From Leipoldt’s Cellar & Kitchen
by C Louis Leipoldt
In the good old days, when she still bore the hallmarks of a true mother city, nurturing western civilisation, Cape Town was home to genuinely old-fashioned Afrikaans cooking at its outstanding best. No nation’s culinary art can really be appraised from what is served in hotels and public eateries: to fully appreciate the finest cuisine, the connoisseur must have special friends with exceptional cooks, for excellent traditional food is invariably found in private homes, not restaurants.
This was no less true of Cape Town. Fifty years ago, the food in our hotels and fashionable cafés, such as that of Kamp, was generally prepared and served in accordance with European guidelines. There were, of course, notable exceptions, one being the highly regarded White House in Strand Street, which had a good collection of game in its backyard – I particularly remember a young camel that, alas, didn’t survive very long. The White House was renowned for its excellent table. Even at eight in the morning, one could relish sosaties with fried bananas and no less than six different sambals. Lunch was especially enjoyable, and from time to time the menu would contain such delicacies as turnip and tomato bredie, curried crayfish soup, saffron bobotie with almonds and raisins, and stewed veldkool. A dessert that was particularly savoured by plattelanders and Capetonians alike was the thin, juicy, fragrant pancakes with a delicious sauce made from eggs, cream and Van der Hum. Another hotel with excellent food, and a really impressive cellar, was the Old Royal in Plein Street. Queens in Sea Point was, in later years, also well known for its first-rate table, although not for authentic Afrikaans cooking.
The best traditional Afrikaans dishes were to be found in private homes and small boarding houses. There you could enjoy really outstanding traditional fare, properly prepared as it should be, over the moderated heat of a wood fire – we would not have considered scorching our food with a hot wire! The best of the Afrikaans boarding houses was probably that of old Miss Wahl in Queen Victoria Street, the popular home-from-home of many platteland Members of Parliament. The hostess was herself an excellent cook, with the knack of being able to prepare simple yet exceptionally delicious food. Some of the house recipes, such as her crayfish salad, crayfish frikkadel, bean soup and milk tart, were as traditional as you could get. And one of the simple delights there was her coffee, served with plain cake and a really good preserve.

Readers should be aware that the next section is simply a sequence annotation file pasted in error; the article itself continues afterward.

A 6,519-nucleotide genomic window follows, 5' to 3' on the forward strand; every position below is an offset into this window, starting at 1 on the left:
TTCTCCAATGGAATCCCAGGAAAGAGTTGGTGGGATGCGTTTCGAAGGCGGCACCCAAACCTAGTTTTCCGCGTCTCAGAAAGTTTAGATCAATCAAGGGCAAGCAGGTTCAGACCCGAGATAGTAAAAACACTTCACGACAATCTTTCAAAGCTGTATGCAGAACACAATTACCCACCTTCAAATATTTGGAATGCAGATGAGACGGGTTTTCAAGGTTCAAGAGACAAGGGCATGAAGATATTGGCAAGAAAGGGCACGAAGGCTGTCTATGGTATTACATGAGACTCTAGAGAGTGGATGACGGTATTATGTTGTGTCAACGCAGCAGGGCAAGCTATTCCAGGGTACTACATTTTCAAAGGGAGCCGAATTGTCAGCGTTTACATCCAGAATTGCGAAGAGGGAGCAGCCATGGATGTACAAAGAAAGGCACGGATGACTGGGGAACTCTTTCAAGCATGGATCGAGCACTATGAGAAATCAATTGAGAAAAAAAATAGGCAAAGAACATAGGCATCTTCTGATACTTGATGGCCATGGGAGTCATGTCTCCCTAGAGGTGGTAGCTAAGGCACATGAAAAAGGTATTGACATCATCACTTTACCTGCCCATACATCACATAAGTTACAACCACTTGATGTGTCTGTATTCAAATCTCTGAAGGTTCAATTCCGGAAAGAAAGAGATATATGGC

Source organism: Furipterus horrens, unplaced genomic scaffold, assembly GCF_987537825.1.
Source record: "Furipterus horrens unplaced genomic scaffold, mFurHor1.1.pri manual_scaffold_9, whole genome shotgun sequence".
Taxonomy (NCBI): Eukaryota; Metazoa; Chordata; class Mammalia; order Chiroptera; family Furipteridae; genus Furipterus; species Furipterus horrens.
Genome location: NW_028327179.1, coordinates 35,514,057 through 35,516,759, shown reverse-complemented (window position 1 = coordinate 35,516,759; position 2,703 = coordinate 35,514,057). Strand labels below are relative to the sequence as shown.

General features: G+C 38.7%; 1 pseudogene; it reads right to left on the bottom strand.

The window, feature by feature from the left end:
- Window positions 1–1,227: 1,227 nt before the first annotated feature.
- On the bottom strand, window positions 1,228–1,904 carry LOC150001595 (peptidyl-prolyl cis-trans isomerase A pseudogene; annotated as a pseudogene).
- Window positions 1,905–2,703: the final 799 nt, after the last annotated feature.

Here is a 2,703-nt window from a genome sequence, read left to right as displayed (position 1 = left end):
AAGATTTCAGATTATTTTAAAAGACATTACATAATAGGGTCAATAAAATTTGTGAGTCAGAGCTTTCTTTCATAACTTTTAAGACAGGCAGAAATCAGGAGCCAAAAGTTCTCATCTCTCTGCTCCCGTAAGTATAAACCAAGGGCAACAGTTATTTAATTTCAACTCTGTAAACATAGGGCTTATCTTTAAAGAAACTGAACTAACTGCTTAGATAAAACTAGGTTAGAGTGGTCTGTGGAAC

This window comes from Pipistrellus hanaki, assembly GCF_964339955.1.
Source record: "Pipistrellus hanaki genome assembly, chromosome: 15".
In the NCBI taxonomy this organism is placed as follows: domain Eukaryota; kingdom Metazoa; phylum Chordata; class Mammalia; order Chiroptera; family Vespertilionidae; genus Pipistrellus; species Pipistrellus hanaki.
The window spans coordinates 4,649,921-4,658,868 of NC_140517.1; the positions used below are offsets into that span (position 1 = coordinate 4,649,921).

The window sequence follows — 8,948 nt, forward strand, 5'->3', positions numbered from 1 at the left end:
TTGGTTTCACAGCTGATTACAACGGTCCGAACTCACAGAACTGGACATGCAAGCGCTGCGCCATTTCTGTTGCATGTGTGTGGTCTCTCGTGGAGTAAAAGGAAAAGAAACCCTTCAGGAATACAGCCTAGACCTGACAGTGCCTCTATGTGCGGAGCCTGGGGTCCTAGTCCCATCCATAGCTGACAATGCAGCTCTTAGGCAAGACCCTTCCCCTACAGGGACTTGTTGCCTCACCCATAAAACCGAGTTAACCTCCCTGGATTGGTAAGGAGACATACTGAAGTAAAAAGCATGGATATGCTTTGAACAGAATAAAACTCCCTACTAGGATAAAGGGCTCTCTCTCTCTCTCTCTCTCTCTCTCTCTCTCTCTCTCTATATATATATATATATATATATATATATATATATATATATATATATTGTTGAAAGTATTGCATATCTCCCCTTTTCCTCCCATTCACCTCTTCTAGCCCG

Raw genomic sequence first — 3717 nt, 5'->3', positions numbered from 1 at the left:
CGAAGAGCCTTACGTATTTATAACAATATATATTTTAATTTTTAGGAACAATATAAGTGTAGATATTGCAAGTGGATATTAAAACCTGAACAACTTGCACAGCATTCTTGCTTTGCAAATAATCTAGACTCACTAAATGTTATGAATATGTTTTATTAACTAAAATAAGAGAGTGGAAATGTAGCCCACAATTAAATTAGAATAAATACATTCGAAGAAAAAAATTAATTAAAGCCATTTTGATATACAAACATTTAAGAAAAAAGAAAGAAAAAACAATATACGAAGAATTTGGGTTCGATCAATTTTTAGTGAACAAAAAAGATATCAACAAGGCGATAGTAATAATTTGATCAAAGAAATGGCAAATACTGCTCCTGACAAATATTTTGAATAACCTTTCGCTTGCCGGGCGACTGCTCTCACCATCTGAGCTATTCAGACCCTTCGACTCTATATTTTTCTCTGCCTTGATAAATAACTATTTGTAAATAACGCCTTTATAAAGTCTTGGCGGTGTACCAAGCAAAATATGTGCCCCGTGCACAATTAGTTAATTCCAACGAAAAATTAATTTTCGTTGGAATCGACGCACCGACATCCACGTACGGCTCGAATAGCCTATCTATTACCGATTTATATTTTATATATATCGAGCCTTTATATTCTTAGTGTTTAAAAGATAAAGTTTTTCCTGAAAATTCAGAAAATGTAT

Traditional Afrikaans cooking can be compared to that found in the area south of the Ardour River in France. There you find the closest relative of our boerewors. There too you encounter the habit of serving up, in all its grisly splendour, an ox head, complete with horns and skin, slow-roasted in a huge oven. This is decidedly out of favour in these parts, but I nevertheless encountered it in the Transvaal. The last time I tried it – and it was absolutely delicious – I was in the company of General Botha. He declared, pertinently and with relish, that the cheek of an ox head, slow-roasted in this manner, was the tastiest meat a human tooth could ever chew.
The culinary art is essentially the art of making food tastier and more nourishing, and additives are both useful and necessary for this purpose. A dish without salt is not only tasteless, it is less nourishing than one that has been properly salted. Salt is a spice that must be used carefully, but just as boldly, as ginger, fennel, or cinnamon. I know a species of sage that improves the taste of a potato bredie twentyfold, and a geranium leaf – one from somewhere in the eastern districts – that considerably improves the taste of a chop. If we were more serious about our culinary art, we wouldn’t hesitate to harness the treasures of veld and kloof, for one thing is sure: without experimentation there will be no progress.
7 August 1942